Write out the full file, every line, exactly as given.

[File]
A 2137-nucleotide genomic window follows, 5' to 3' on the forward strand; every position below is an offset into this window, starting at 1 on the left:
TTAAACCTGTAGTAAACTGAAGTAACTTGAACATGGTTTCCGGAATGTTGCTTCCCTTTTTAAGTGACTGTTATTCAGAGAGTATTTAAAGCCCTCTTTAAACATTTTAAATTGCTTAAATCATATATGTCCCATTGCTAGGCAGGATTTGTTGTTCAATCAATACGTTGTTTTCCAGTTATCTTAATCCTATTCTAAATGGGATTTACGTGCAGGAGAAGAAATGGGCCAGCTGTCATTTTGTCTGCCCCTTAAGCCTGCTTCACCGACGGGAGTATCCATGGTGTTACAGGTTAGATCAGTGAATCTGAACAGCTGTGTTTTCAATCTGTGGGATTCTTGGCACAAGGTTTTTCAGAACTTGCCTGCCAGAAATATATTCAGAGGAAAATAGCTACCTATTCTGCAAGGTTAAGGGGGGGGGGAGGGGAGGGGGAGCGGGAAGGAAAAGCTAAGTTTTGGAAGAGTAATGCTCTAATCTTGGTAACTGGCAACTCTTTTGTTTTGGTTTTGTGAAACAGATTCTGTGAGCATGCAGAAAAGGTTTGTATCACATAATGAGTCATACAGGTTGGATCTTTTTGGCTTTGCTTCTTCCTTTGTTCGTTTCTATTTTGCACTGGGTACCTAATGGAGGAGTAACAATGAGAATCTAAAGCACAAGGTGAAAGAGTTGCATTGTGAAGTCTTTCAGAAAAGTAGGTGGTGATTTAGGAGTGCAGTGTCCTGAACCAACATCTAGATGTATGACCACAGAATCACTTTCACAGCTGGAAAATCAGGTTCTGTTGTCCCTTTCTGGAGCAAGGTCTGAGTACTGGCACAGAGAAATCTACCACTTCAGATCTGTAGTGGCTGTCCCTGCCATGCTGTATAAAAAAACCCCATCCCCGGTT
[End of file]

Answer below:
A 2137-nucleotide genomic window follows, 5' to 3' on the forward strand; every position below is an offset into this window, starting at 1 on the left:
TTAAACCTGTAGTAAACTGAAGTAACTTGAACATGGTTTCCGGAATGTTGCTTCCCTTTTTAAGTGACTGTTATTCAGAGAGTATTTAAAGCCCTCTTTAAACATTTTAAATTGCTTAAATCATATATGTCCCATTGCTAGGCAGGATTTGTTGTTCAATCAATACGTTGTTTTCCAGTTATCTTAATCCTATTCTAAATGGGATTTACGTGCAGGAGAAGAAATGGGCCAGCTGTCATTTTGTCTGCCCCTTAAGCCTGCTTCACCGACGGGAGTATCCATGGTGTTACAGGTTAGATCAGTGAATCTGAACAGCTGTGTTTTCAATCTGTGGGATTCTTGGCACAAGGTTTTTCAGAACTTGCCTGCCAGAAATATATTCAGAGGAAAATAGCTACCTATTCTGCAAGGTTAAGGGGGGGGGGAGGGGAGGGGGAGCGGGAAGGAAAAGCTAAGTTTTGGAAGAGTAATGCTCTAATCTTGGTAACTGGCAACTCTTTTGTTTTGGTTTTGTGAAACAGATTCTGTGAGCATGCAGAAAAGGTTTGTATCACATAATGAGTCATACAGGTTGGATCTTTTTGGCTTTGCTTCTTCCTTTGTTCGTTTCTATTTTGCACTGGGTACCTAATGGAGGAGTAACAATGAGAATCTAAAGCACAAGGTGAAAGAGTTGCATTGTGAAGTCTTTCAGAAAAGTAGGTGGTGATTTAGGAGTGCAGTGTCCTGAACCAACATCTAGATGTATGACCACAGAATCACTTTCACAGCTGGAAAATCAGGTTCTGTTGTCCCTTTCTGGAGCAAGGTCTGAGTACTGGCACAGAGAAATCTACCACTTCAGATCTGTAGTGGCTGTCCCTGCCATGCTGTATAAAAAAACCCCATCCCCGGTT